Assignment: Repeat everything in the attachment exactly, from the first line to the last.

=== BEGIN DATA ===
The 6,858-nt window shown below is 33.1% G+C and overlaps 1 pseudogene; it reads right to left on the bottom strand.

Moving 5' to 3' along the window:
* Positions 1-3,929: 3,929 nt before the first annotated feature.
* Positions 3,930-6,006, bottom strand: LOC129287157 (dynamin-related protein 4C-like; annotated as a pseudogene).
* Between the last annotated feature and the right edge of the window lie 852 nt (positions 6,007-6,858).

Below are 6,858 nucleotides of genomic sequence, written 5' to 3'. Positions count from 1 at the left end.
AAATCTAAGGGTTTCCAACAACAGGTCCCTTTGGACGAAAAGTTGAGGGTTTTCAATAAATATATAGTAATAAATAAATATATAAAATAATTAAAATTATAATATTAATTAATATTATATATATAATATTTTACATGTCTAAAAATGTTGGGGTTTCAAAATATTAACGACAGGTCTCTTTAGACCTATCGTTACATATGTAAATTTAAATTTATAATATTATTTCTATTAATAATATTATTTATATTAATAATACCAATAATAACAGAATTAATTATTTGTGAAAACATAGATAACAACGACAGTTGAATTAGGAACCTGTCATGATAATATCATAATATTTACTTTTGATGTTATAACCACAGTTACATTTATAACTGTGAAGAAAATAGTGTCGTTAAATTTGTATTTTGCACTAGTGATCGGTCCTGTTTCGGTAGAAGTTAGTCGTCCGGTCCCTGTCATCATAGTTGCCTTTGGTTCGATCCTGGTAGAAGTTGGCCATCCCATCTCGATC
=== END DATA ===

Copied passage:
The 6,858-nt window shown below is 33.1% G+C and overlaps 1 pseudogene; it reads right to left on the bottom strand.

Moving 5' to 3' along the window:
* Positions 1-3,929: 3,929 nt before the first annotated feature.
* Positions 3,930-6,006, bottom strand: LOC129287157 (dynamin-related protein 4C-like; annotated as a pseudogene).
* Between the last annotated feature and the right edge of the window lie 852 nt (positions 6,007-6,858).

Below are 6,858 nucleotides of genomic sequence, written 5' to 3'. Positions count from 1 at the left end.
AAATCTAAGGGTTTCCAACAACAGGTCCCTTTGGACGAAAAGTTGAGGGTTTTCAATAAATATATAGTAATAAATAAATATATAAAATAATTAAAATTATAATATTAATTAATATTATATATATAATATTTTACATGTCTAAAAATGTTGGGGTTTCAAAATATTAACGACAGGTCTCTTTAGACCTATCGTTACATATGTAAATTTAAATTTATAATATTATTTCTATTAATAATATTATTTATATTAATAATACCAATAATAACAGAATTAATTATTTGTGAAAACATAGATAACAACGACAGTTGAATTAGGAACCTGTCATGATAATATCATAATATTTACTTTTGATGTTATAACCACAGTTACATTTATAACTGTGAAGAAAATAGTGTCGTTAAATTTGTATTTTGCACTAGTGATCGGTCCTGTTTCGGTAGAAGTTAGTCGTCCGGTCCCTGTCATCATAGTTGCCTTTGGTTCGATCCTGGTAGAAGTTGGCCATCCCATCTCGATC